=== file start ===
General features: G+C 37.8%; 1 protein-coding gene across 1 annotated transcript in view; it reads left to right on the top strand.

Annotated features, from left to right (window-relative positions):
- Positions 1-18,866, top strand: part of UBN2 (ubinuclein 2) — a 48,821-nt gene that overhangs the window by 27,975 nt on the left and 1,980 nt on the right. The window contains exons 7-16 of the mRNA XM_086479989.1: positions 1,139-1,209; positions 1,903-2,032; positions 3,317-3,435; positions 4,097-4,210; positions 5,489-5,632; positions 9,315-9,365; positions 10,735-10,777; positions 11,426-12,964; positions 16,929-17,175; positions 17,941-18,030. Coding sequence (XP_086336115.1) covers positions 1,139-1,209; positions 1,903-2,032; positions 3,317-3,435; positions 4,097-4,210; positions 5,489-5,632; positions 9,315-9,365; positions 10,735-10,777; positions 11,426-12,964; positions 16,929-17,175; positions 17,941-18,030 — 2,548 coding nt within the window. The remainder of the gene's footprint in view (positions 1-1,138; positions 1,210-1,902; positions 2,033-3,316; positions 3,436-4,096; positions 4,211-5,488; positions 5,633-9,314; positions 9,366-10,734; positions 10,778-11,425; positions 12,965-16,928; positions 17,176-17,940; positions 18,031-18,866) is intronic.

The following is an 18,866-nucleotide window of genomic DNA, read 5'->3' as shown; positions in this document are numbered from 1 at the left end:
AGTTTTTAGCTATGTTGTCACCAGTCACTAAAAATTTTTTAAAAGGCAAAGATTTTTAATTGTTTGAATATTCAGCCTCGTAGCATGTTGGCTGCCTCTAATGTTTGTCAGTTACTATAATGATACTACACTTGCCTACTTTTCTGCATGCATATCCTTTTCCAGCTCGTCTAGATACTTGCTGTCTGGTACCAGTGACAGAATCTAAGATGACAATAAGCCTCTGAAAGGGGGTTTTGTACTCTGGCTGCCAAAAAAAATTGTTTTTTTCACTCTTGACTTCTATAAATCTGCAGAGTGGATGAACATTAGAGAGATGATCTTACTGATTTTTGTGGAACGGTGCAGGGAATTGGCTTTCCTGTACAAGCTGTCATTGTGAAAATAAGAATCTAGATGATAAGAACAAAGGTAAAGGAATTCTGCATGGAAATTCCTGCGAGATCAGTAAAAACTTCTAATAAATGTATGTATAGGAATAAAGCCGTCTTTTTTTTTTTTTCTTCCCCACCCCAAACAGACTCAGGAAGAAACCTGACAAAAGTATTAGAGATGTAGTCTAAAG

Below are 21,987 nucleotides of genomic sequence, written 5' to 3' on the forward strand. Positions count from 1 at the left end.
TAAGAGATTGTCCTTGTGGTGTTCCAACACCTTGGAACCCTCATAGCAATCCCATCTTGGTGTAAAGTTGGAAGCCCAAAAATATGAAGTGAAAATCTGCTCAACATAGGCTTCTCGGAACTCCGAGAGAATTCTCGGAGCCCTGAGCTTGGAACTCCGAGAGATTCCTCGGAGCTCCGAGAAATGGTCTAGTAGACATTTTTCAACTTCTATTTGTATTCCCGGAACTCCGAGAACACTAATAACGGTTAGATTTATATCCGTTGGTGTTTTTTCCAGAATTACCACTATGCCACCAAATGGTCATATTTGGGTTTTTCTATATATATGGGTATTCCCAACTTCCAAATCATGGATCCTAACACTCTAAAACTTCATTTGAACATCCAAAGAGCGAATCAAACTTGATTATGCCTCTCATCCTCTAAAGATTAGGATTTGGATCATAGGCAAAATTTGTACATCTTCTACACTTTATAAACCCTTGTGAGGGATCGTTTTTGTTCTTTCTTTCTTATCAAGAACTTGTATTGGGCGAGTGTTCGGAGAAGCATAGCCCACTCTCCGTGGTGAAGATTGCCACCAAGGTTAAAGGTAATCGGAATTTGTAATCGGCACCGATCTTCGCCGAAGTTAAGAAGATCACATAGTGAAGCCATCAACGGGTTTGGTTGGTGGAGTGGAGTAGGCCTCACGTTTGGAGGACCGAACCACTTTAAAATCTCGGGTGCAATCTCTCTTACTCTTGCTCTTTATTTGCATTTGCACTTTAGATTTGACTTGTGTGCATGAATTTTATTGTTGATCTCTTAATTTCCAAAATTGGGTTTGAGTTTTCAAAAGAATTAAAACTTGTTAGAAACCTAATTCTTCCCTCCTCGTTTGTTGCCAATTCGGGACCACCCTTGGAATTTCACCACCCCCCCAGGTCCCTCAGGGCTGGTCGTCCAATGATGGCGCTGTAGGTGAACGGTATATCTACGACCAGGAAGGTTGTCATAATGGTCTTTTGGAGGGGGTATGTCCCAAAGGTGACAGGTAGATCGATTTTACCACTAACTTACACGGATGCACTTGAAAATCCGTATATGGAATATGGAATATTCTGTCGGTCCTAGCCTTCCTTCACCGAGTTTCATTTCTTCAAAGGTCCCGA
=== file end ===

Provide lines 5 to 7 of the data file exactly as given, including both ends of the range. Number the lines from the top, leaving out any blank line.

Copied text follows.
AGTTTTTAGCTATGTTGTCACCAGTCACTAAAAATTTTTTAAAAGGCAAAGATTTTTAATTGTTTGAATATTCAGCCTCGTAGCATGTTGGCTGCCTCTAATGTTTGTCAGTTACTATAATGATACTACACTTGCCTACTTTTCTGCATGCATATCCTTTTCCAGCTCGTCTAGATACTTGCTGTCTGGTACCAGTGACAGAATCTAAGATGACAATAAGCCTCTGAAAGGGGGTTTTGTACTCTGGCTGCCAAAAAAAATTGTTTTTTTCACTCTTGACTTCTATAAATCTGCAGAGTGGATGAACATTAGAGAGATGATCTTACTGATTTTTGTGGAACGGTGCAGGGAATTGGCTTTCCTGTACAAGCTGTCATTGTGAAAATAAGAATCTAGATGATAAGAACAAAGGTAAAGGAATTCTGCATGGAAATTCCTGCGAGATCAGTAAAAACTTCTAATAAATGTATGTATAGGAATAAAGCCGTCTTTTTTTTTTTTTCTTCCCCACCCCAAACAGACTCAGGAAGAAACCTGACAAAAGTATTAGAGATGTAGTCTAAAG

Below are 21,987 nucleotides of genomic sequence, written 5' to 3' on the forward strand. Positions count from 1 at the left end.
TAAGAGATTGTCCTTGTGGTGTTCCAACACCTTGGAACCCTCATAGCAATCCCATCTTGGTGTAAAGTTGGAAGCCCAAAAATATGAAGTGAAAATCTGCTCAACATAGGCTTCTCGGAACTCCGAGAGAATTCTCGGAGCCCTGAGCTTGGAACTCCGAGAGATTCCTCGGAGCTCCGAGAAATGGTCTAGTAGACATTTTTCAACTTCTATTTGTATTCCCGGAACTCCGAGAACACTAATAACGGTTAGATTTATATCCGTTGGTGTTTTTTCCAGAATTACCACTATGCCACCAAATGGTCATATTTGGGTTTTTCTATATATATGGGTATTCCCAACTTCCAAATCATGGATCCTAACACTCTAAAACTTCATTTGAACATCCAAAGAGCGAATCAAACTTGATTATGCCTCTCATCCTCTAAAGATTAGGATTTGGATCATAGGCAAAATTTGTACATCTTCTACACTTTATAAACCCTTGTGAGGGATCGTTTTTGTTCTTTCTTTCTTATCAAGAACTTGTATTGGGCGAGTGTTCGGAGAAGCATAGCCCACTCTCCGTGGTGAAGATTGCCACCAAGGTTAAAGGTAATCGGAATTTGTAATCGGCACCGATCTTCGCCGAAGTTAAGAAGATCACATAGTGAAGCCATCAACGGGTTTGGTTGGTGGAGTGGAGTAGGCCTCACGTTTGGAGGACCGAACCACTTTAAAATCTCGGGTGCAATCTCTCTTACTCTTGCTCTTTATTTGCATTTGCACTTTAGATTTGACTTGTGTGCATGAATTTTATTGTTGATCTCTTAATTTCCAAAATTGGGTTTGAGTTTTCAAAAGAATTAAAACTTGTTAGAAACCTAATTCTTCCCTCCTCGTTTGTTGCCAATTCGGGACCACCCTTGGAATTTCACCACCCCCCCAGGTCCCTCAGGGCTGGTCGTCCAATGATGGCGCTGTAGGTGAACGGTATATCTACGACCAGGAAGGTTGTCATAATGGTCTTTTGGAGGGGGTATGTCCCAAAGGTGACAGGTAGATCGATTTTACCACTAACTTACACGGATGCACTTGAAAATCCGTATATGGAATATGGAATATTCTGTCGGTCCTAGCCTTCCTTCACCGAGTTTCATTTCTTCAAAGGTCCCGA